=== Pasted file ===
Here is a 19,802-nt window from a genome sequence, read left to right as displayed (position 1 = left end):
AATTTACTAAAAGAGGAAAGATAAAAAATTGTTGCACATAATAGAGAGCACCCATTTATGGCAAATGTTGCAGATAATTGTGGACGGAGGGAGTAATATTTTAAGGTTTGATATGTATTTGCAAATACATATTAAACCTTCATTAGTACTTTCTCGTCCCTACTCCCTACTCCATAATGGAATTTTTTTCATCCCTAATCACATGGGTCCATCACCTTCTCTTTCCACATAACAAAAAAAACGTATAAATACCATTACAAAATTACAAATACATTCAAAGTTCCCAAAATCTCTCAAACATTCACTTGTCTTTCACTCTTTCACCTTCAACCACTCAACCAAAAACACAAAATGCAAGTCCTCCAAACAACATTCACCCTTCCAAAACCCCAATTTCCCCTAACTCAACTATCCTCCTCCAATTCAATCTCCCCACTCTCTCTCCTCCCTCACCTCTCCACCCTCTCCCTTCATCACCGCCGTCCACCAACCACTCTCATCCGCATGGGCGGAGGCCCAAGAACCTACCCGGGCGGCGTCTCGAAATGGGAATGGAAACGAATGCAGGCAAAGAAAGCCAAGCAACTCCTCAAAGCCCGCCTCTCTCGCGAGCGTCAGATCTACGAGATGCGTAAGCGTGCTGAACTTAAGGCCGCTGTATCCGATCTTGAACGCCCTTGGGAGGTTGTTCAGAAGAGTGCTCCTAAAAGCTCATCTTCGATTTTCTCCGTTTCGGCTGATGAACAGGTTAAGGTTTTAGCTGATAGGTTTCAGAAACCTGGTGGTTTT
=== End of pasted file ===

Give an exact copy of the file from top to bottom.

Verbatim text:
Here is a 19,802-nt window from a genome sequence, read left to right as displayed (position 1 = left end):
AATTTACTAAAAGAGGAAAGATAAAAAATTGTTGCACATAATAGAGAGCACCCATTTATGGCAAATGTTGCAGATAATTGTGGACGGAGGGAGTAATATTTTAAGGTTTGATATGTATTTGCAAATACATATTAAACCTTCATTAGTACTTTCTCGTCCCTACTCCCTACTCCATAATGGAATTTTTTTCATCCCTAATCACATGGGTCCATCACCTTCTCTTTCCACATAACAAAAAAAACGTATAAATACCATTACAAAATTACAAATACATTCAAAGTTCCCAAAATCTCTCAAACATTCACTTGTCTTTCACTCTTTCACCTTCAACCACTCAACCAAAAACACAAAATGCAAGTCCTCCAAACAACATTCACCCTTCCAAAACCCCAATTTCCCCTAACTCAACTATCCTCCTCCAATTCAATCTCCCCACTCTCTCTCCTCCCTCACCTCTCCACCCTCTCCCTTCATCACCGCCGTCCACCAACCACTCTCATCCGCATGGGCGGAGGCCCAAGAACCTACCCGGGCGGCGTCTCGAAATGGGAATGGAAACGAATGCAGGCAAAGAAAGCCAAGCAACTCCTCAAAGCCCGCCTCTCTCGCGAGCGTCAGATCTACGAGATGCGTAAGCGTGCTGAACTTAAGGCCGCTGTATCCGATCTTGAACGCCCTTGGGAGGTTGTTCAGAAGAGTGCTCCTAAAAGCTCATCTTCGATTTTCTCCGTTTCGGCTGATGAACAGGTTAAGGTTTTAGCTGATAGGTTTCAGAAACCTGGTGGTTTT